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Parable

Many spiritual truths are difficult for us earth-bound people to grasp. We relate much better to things we are already familiar with in everyday life.

To help people understand spiritual truth Jesus used parables. And He used a lot! Over one-third of Jesus’ teaching is in parable form. They helped explain truth to those eager to follow God (Luke 10:36–37) and to keep truth hidden from those opposed to God’s plans (Mark 4:10–12).

The word “parable” comes from Greek and Hebrew words used to describe a wide range of non-literal pictorial language and figures of speech. Something physical and tangible is compared to some specific spiritual truth for reflection and self-evaluation.

Parables include similitudes, in which a comparison is made using “like” or “as,” (see Matthew 13:31–35; 44–52 for examples), stories with examples to follow or spiritual truths to learn (like the Good Samaritan in Luke 10:25–37), and allegories in which details all have meaning (such as the parable of the sower and the parable of the wheat and tares in Matthew 13).

We interpret parables by using the following normal rules of interpretation.

1.   Identify the original audience

To whom was the parable told? Usually it was the crowd, the religious leaders, or the disciples.

2.   Look at the immediate context

Sometimes there is a brief introduction in the passage, which affects its meaning (see Luke 12:13–21; 15:1–2; 18:1 for examples). Sometimes parables are grouped thematically and so there is a main thread that can help understand the overall meaning and interpretation. For example, the parables of the Lost Sheep, the Lost Coin, and the Prodigal Son help us understand the gracious heart of God (see Luke 15 for these parables).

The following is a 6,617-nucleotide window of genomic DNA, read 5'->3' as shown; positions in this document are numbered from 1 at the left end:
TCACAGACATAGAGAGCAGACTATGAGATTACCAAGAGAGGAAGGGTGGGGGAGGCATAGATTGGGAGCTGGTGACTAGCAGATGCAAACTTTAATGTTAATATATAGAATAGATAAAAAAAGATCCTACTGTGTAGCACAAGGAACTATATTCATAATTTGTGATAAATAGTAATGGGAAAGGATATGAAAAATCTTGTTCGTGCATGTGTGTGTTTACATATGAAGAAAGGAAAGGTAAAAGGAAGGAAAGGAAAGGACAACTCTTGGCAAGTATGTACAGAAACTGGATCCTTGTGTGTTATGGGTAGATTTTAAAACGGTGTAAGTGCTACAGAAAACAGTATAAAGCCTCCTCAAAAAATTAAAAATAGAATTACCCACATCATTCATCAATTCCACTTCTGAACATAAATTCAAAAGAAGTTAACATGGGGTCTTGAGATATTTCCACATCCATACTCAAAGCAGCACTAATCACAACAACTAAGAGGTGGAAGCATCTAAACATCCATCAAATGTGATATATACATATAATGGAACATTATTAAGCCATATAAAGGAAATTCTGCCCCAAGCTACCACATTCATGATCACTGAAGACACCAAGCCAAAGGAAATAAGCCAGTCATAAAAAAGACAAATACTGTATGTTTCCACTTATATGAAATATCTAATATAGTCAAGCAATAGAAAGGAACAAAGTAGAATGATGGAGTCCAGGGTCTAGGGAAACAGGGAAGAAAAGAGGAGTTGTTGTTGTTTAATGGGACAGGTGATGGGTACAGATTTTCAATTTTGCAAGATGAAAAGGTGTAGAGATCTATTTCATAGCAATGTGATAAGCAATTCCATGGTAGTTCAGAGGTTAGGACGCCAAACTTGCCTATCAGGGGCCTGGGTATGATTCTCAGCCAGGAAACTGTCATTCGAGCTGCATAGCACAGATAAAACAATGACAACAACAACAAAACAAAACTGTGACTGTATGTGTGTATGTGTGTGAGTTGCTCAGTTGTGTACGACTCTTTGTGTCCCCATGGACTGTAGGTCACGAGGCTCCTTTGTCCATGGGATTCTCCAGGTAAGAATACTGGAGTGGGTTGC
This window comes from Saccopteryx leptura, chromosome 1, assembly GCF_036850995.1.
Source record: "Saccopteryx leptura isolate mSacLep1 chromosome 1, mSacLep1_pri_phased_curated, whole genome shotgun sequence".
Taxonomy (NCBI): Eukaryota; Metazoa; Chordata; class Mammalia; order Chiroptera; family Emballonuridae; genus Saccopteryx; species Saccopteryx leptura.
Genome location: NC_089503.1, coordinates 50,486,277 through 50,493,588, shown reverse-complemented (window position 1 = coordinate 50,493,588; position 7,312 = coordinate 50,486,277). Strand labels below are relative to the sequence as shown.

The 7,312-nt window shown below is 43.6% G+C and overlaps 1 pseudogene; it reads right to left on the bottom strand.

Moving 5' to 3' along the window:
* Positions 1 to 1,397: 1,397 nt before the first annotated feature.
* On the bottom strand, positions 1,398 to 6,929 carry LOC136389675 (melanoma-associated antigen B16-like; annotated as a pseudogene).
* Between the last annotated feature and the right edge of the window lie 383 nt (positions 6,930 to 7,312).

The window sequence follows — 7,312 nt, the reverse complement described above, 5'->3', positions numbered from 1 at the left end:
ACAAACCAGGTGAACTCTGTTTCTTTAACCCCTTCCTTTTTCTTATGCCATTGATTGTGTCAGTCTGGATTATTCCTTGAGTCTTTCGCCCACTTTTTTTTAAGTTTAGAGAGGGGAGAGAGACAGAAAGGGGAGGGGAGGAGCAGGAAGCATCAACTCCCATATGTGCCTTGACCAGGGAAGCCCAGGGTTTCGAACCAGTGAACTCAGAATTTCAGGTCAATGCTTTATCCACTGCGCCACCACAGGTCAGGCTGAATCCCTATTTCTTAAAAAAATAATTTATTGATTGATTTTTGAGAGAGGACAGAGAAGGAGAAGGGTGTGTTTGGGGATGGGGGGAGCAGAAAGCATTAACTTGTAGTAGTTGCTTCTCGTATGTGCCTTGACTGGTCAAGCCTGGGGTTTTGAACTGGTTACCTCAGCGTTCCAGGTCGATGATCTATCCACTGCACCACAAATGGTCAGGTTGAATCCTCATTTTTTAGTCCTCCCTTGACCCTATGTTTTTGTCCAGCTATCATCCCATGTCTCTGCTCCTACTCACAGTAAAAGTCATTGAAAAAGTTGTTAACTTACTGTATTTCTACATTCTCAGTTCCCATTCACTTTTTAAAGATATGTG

3.   Look at the wider context

Note which book of the Bible the parable is in, where it appears in the book, and how it fits with the book’s themes. For example, Luke records many parables at the start of the section in which, “Jesus resolutely set out for Jerusalem” and the cross (9:51). His followers are also called to “take up their cross and follow him” (14:27). Within this section of the book there is a strong theme of teaching on commitment and discipleship in practical areas of life, so there are several parables about stewardship of finances, like the rich fool (Luke 12:13–21).

4.   Consider the cultural background

An example of this is the parable of the 10 virgins (Matthew 25:1–3). This story needs to be understood in the cultural context of Jewish marriage customs at the time of Jesus. He took illustrations from everyday life and spoke about things like people sowing seed by hand, using yeast to bake bread, looking for lost sheep, travelling down the dangerous road from Jerusalem to Jericho, and pouring new wine into old wineskins. These would all be familiar experiences for his original listeners, but not for us today. This can cause a communication barrier between Jesus’ culture and people in our culture, which risks the parable’s impact being lost. 

5.   Consider the Old Testament background

Jesus told parables to people who were familiar with the Old Testament. Many of His stories have allusions to passages, themes, and individuals (see Matthew 21:33–46 and Isaiah 5:1–7 for examples), which deepen the meaning of the parables.

6.   Look for the main characters

Regular features in parables are stock characters and common stereotypes. For example, whenever there is a Master/Judge/King figure in the parables that signifies God, while sheep/servants/workers illustrate followers of God.

7.   Determine the different messages of the parable

Different parts of the parable impacted the hearers differently. For example, in the parable of the two debtors (Luke 7:36–50), the sinful woman would be represented by the first debtor with the debt of 500 pieces of silver, and Simon the Pharisee represented by the second debtor owing 50 pieces of silver. The parable would be a message of forgiveness to the woman (v. 48) and a criticism to Simon (v. 46).

8.   Watch for the surprise twist

Many parables had what would act as a punchline to the listener. In the Good Samaritan, the twist is that it was not a Jew, but a Samaritan who acted as a good neighbour by stopping and helping the injured man. To the Jews, Samaritans were despised outsiders and yet Jesus’ story paints the Samaritan as the hero and an example for the Jews to follow.

It is important to understand that parables as Jesus told them are more than short stories. In essence they are illustrations of wisdom. Parables are windows into the kingdom of God and show us, in a variety of ways and from a variety of angles, what it means to live as citizens of God’s kingdom and under Christ’s Lordship.